Because the Verona Museum exhibited one of the collages in the JMT series at the Palazzo Forti Museum in 1997, the PC is currently bringing a case against it involving a massive claim for damages and interest due, on the pretext that the Picabia oeuvre has suffered moral and financial damage by the fact of this collage having been exhibited.

It is worth noting that with the work that I have called a fake and which has been exhibited many times (4) (rep. no. 18), in other words a crude fake, also recognized by the PC, and which appeared between 1995 and 1998 three times at auction and once on view (5) in Paris, the PC has never reacted nor brought legal action against anyone whomsoever.

Staying with the Verona court case, The PC specifies in its response to my report "The Picabia Affair" that: "For those who are interested, The Picabia Committee has in its archives a report that Mr. Camfield recently furnished to the Italian court of justice," which links the collages in the JMT series with a series of well-known fakes called the Hanover-Schwarz (6) series ("H.-S." for short).

I have twice asked the PC to forward me this report which "The PC makes available for those who are interested" (7), but have not as yet received it: The PC has refused to send it to me.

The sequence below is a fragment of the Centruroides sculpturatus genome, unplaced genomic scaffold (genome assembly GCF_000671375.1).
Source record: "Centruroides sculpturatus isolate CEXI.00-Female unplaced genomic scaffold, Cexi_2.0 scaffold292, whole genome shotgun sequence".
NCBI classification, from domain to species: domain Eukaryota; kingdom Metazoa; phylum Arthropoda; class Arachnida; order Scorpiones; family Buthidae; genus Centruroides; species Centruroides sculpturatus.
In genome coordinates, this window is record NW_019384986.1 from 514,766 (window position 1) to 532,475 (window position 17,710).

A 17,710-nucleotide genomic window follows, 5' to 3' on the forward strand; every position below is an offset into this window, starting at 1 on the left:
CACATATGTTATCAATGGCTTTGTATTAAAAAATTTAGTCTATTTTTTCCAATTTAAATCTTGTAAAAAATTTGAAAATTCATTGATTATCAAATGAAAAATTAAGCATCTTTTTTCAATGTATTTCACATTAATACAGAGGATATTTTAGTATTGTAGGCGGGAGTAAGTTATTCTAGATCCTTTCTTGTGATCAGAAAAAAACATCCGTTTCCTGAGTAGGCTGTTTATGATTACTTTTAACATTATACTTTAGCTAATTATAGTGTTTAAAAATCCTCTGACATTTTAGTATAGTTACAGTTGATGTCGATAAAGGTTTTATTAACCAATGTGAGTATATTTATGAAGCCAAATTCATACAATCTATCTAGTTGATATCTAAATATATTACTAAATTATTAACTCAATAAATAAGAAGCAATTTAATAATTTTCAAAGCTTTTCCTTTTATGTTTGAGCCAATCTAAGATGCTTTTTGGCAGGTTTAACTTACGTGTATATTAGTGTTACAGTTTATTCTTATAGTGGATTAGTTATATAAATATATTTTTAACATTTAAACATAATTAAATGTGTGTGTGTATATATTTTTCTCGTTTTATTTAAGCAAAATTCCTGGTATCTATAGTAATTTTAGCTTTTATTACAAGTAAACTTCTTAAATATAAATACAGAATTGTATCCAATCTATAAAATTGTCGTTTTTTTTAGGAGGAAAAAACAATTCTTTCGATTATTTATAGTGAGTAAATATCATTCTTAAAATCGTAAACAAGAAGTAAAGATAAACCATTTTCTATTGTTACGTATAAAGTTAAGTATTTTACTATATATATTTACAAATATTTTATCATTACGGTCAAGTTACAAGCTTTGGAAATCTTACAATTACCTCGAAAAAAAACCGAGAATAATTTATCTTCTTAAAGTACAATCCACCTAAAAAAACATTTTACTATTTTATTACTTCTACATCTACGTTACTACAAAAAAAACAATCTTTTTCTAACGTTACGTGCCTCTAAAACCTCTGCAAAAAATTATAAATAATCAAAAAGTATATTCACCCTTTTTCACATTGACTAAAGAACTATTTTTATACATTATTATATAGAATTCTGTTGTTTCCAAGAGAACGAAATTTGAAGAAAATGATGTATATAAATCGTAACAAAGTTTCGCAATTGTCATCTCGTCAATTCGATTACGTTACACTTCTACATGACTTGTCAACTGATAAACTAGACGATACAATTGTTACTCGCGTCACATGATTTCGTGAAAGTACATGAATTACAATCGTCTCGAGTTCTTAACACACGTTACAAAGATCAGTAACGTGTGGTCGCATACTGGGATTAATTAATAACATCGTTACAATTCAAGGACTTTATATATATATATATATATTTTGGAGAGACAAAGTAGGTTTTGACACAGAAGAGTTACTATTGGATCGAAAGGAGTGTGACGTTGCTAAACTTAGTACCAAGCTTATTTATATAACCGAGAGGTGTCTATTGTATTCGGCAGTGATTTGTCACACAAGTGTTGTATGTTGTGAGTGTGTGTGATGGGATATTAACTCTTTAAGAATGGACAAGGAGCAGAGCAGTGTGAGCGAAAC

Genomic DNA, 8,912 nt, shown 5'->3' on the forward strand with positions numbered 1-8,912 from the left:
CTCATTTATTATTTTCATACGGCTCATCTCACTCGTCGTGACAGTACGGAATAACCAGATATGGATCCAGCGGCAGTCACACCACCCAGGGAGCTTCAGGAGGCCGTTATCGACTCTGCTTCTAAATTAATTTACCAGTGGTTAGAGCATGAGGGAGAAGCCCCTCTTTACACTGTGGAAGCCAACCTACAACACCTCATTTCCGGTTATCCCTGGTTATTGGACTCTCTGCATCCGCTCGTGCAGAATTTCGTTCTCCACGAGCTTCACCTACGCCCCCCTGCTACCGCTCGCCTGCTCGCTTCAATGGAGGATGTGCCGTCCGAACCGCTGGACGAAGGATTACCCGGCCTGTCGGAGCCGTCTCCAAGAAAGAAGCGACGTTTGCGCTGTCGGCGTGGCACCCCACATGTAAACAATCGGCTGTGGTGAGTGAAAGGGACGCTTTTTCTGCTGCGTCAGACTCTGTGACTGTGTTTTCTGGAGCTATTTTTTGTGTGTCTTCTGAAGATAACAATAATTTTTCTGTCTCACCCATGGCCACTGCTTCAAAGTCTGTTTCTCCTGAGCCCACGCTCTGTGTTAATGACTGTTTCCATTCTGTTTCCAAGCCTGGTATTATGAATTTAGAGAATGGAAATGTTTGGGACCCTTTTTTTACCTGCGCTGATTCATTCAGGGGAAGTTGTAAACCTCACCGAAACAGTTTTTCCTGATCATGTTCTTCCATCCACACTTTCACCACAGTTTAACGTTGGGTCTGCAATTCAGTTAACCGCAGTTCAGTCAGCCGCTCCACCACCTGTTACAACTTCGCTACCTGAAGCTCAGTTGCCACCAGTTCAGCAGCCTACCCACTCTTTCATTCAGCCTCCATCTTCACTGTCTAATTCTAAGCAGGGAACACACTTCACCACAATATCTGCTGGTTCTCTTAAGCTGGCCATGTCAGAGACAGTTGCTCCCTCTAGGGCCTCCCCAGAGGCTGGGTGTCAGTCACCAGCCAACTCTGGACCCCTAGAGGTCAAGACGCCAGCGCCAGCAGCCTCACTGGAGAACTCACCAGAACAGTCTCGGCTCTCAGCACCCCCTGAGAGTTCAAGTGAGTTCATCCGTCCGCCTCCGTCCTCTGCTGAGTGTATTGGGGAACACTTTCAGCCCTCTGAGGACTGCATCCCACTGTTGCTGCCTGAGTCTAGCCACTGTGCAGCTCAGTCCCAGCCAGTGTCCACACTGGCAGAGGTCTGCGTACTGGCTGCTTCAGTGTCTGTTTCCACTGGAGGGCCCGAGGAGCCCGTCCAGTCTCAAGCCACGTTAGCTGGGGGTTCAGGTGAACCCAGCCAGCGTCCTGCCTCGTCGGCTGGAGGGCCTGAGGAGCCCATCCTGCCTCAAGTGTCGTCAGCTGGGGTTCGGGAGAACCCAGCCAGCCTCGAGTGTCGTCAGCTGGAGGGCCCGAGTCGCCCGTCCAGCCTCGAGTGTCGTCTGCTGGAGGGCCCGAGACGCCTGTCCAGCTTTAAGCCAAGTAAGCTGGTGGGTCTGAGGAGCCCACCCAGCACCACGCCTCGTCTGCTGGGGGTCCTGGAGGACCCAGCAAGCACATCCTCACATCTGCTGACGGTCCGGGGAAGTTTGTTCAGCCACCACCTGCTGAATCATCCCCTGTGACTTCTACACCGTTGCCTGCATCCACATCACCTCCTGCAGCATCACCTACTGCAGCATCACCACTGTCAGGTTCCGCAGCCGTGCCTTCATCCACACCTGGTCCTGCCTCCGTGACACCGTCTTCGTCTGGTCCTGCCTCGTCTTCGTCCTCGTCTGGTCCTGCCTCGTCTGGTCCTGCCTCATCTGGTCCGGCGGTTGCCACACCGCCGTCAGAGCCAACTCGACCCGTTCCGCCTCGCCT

The works in the H.-S. series differ radically fro m the JMT collages, for:

• The provenances of the two series have nothing to do with one another.
The H.-S. series relates explicitly to Picabia's mechanical period whereas the works in the JMT series relate to Picabia's collage period.
• The technique used for producing the works in the H.-S. series is watercolor on paper whereas for the JMT collages it is gouache on board.
• The spirit and materials of the collages used in the two series are very different. In addition, the identity of the H.-S. series forger has been known for more than 20 years: he is Guy L. and he is not a relative of the Picabia family.

notes:
1. The italics are the PC's